Chelsea Manning Biography

Heading Back To Jail: Chelsea Manning Biography, Wiki, Age, Fast Facts You Need to Know

Chelsea Manning Biography

Chelsea Elizabeth Manning (born Bradley Edward Manning, December 17, 1987) is an American activist and whistleblower. She is a formerUnited States Army soldier who was convicted by court-martial in July 2013 of violations of the Espionage Act and other offenses, after disclosing to WikiLeaks nearly 750,000 classified, or unclassified but sensitive, military and diplomatic documents. She was imprisoned from 2010 until 2017 when her sentence was commuted.  Manning was jailed again for 62 days in 2019 for her continued refusal to testify before a grand jury against Julian Assange. A trans woman, Manning released a statement in 2013 explaining she had a female gender identity since childhood and wanted to be known as Chelsea Manning. She also expressed a desire to begin hormone replacement therapy.

Chelsea Manning Biography

Early life

Born Bradley Edward Manning in 1987 in Oklahoma City, Oklahoma, she was the second child of Susan Fox, originally from Wales, and Brian Manning, an American. Brian had joined the United States Navy in 1974, at the age of 19, and served for five years as an intelligence analyst. Brian met Susan in a local Woolworths store while stationed in Wales at RAF Brawdy. Manning’s older sister, Casey Manning, was born in 1976. The couple returned to the United States in 1979, settling first in California. After their move near Crescent, Oklahoma, they bought a two-story house with an above-ground swimming pool and 5 acres (2 hectares) of land, where they kept pigs and chickens.

Prison life

In March 2015, Bloomberg News reported that Manning could be visited by only those she had named before her imprisonment, and not by journalists. She could not be photographed or give interviews on camera. Manning was not allowed to browse the web, but could consult print news and have access to new gender theory texts.

Chelsea Manning Biography

In April 2015, Amnesty International posted online a letter from Manning in which she described her daily life. “My days here are busy and very routine,” she wrote. “I am taking college correspondence courses for a bachelor’s degree. I also work out a lot to stay fit, and read newspapers, magazines and books to keep up-to-date on current events around the world and learn new things.”

Also that month, Cosmopolitan published the first interview with Manning in prison, conducted by mail. Cosmo reported that Manning was optimistic about recent progress but said that not being allowed to grow her hair long was “painful and awkward … I am torn up. I get through each day okay, but at night, when I’m alone in my room, I finally burn out and crash.” Manning said it was “very much a relief” to announce that she is a woman and did not fear the public response. “Honestly, I’m not terribly worried about what people out there might think of me. I just try to be myself.” According to Cosmo, Manning had her own cell with “two tall vertical windows that face the sun”, and could see “trees and hills and blue sky and all the things beyond the buildings and razor wire”. Manning denied being harassed by other inmates and claimed some had become confidantes.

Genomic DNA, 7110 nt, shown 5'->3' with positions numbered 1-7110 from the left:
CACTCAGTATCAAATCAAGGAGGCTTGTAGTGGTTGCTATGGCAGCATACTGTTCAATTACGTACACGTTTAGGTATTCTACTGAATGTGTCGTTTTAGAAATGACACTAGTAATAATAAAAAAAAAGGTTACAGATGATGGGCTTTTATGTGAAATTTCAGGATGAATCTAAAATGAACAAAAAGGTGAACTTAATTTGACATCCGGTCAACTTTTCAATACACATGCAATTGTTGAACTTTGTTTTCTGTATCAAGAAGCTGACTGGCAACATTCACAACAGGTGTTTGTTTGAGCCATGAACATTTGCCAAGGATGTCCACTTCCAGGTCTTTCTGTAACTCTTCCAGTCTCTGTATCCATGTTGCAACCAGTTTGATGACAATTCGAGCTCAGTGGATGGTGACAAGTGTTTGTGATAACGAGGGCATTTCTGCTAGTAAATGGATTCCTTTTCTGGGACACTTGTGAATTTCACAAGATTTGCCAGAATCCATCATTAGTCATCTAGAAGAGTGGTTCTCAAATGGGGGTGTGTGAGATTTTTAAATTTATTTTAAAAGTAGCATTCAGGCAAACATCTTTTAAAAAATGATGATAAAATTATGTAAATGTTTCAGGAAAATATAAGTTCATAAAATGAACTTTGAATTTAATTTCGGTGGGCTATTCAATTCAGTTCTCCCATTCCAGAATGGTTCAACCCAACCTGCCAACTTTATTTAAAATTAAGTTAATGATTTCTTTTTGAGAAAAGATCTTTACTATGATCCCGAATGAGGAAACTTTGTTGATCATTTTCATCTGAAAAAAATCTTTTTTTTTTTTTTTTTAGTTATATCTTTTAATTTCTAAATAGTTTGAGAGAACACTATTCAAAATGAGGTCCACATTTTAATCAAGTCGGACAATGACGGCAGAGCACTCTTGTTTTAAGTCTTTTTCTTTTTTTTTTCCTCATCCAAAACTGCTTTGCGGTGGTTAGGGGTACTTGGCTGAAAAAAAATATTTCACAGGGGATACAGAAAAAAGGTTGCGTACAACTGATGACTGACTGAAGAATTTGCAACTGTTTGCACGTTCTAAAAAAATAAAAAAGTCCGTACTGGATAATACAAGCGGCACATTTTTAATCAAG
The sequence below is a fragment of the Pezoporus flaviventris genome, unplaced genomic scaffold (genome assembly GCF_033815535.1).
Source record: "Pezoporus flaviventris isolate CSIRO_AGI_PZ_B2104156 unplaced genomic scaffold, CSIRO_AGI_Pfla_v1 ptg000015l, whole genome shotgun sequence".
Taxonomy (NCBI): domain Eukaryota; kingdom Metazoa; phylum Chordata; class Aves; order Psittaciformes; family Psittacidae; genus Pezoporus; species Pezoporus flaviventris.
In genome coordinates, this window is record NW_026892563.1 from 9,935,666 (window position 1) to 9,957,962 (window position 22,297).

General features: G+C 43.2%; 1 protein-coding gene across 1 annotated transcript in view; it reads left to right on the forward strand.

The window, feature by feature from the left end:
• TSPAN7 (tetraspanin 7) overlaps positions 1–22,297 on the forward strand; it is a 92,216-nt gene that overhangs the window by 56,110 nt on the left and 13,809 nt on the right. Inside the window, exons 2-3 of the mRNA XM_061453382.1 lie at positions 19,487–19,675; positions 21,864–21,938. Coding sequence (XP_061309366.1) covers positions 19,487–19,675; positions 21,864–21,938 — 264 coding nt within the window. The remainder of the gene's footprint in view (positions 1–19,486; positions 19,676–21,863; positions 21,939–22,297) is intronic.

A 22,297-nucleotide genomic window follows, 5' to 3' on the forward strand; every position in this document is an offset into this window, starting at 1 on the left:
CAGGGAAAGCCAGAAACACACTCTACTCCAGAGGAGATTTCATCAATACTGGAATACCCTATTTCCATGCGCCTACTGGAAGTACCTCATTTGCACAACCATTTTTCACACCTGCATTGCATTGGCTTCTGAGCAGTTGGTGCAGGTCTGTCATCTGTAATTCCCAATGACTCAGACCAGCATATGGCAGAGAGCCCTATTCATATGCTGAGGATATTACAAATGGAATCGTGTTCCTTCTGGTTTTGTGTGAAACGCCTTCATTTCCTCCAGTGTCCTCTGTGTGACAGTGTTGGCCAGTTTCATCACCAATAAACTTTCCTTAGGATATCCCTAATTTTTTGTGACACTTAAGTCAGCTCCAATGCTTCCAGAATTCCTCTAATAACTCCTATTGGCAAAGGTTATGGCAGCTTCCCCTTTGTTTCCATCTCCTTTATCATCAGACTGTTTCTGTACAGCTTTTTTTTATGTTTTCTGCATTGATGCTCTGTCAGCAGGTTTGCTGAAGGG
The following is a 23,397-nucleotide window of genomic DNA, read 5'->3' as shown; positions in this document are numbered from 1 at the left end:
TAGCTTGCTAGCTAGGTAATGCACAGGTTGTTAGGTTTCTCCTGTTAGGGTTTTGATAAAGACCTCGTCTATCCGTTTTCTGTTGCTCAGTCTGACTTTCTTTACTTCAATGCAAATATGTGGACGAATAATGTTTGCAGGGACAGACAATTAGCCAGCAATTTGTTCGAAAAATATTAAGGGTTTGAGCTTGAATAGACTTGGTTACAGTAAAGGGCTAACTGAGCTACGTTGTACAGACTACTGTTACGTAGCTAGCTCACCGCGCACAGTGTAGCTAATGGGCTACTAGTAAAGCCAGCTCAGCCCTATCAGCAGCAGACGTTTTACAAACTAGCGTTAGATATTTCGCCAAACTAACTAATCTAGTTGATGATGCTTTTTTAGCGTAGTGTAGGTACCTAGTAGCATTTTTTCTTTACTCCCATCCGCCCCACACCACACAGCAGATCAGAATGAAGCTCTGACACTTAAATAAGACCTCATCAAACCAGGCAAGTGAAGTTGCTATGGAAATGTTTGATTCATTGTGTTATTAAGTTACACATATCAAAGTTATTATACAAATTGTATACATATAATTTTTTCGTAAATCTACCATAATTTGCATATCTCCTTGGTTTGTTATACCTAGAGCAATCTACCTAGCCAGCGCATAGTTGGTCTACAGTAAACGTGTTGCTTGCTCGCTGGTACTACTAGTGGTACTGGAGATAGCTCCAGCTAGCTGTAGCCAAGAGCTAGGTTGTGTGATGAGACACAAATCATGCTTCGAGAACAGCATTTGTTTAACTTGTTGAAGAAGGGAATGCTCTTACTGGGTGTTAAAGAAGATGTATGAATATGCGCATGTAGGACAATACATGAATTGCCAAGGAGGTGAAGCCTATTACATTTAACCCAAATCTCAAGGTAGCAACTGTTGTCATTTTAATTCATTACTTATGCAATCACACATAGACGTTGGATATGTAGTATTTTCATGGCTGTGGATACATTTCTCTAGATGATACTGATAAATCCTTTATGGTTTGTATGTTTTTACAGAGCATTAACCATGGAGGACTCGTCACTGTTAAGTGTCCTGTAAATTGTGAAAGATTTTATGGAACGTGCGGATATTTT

Chelsea Manning Is Heading Back To Jail

Former Army intelligence analyst Chelsea Manning has been sent to jail – again – for refusing to testify to a grand jury.

Chelsea Manning Biography

A judge on Thursday ordered Manning back to the Alexandria Detention Center until she agrees to testify to a grand jury investigating Wikileaks or until the grand jury term expires in 18 months.

Manning, 31, has already served two months in jail but was released last week when that grand jury term expired.

Judge Anthony Trenga was not impressed with her rationale and said that jail time may cause her to reflect differently on the issue.

Manning told the judge that she would ‘rather starve to death’ than change her opinion.

Manning has said she would rather stay in jail “forever” than testify to the grand jury, saying the subpoena was “an attempt to place me back in confinement.”

The nature of the grand jury’s probe remains unknown, however it has been convened at the same federal court where prosecutors recently filed charges against WikiLeaks publisher Julian Assange.

Manning was sentenced to 35 years in prison in 2013 for the unauthorised disclosure of classified materials made public by WikiLeaks in 2010. Her sentence was commuted by President Barack Obama in 2017.

Moira Meltzer-Cohen, an attorney for Manning, said Thursday: “In 2010, Chelsea took a principled decision to let the world see the true nature of modern asymmetric warfare. It is telling that the US has always been concerned with the disclosure of those documents than their damning substance.”

Assange was indicted in April on a computer hacking charge for his role Manning’s disclosure of those documents, and is currently in the UK where he is fighting extradition to the United States to face charges.

Fast Facts You Need to Know

  • Manning has been ordered back to jail for refusing to testify before a grand jury   
  • Judge Anthony Trenga said jail time may cause her to reflect differently on the issue
  • Manning told the judge that she would ‘rather starve to death’ than change opinion
  • She had just told reporters Thursday that she won’t ‘comply with this grand jury’
  • Manning was called to testify to a grand jury – a panel investigating major crimes that operate in secrecy – about WikiLeaks and founder Julian Assange
  • She has accused the government of seeking to revive original court-martial case
  • Manning said officials were unhappy over 2017 pardon by Barack Obama 

Chelsea Manning Biography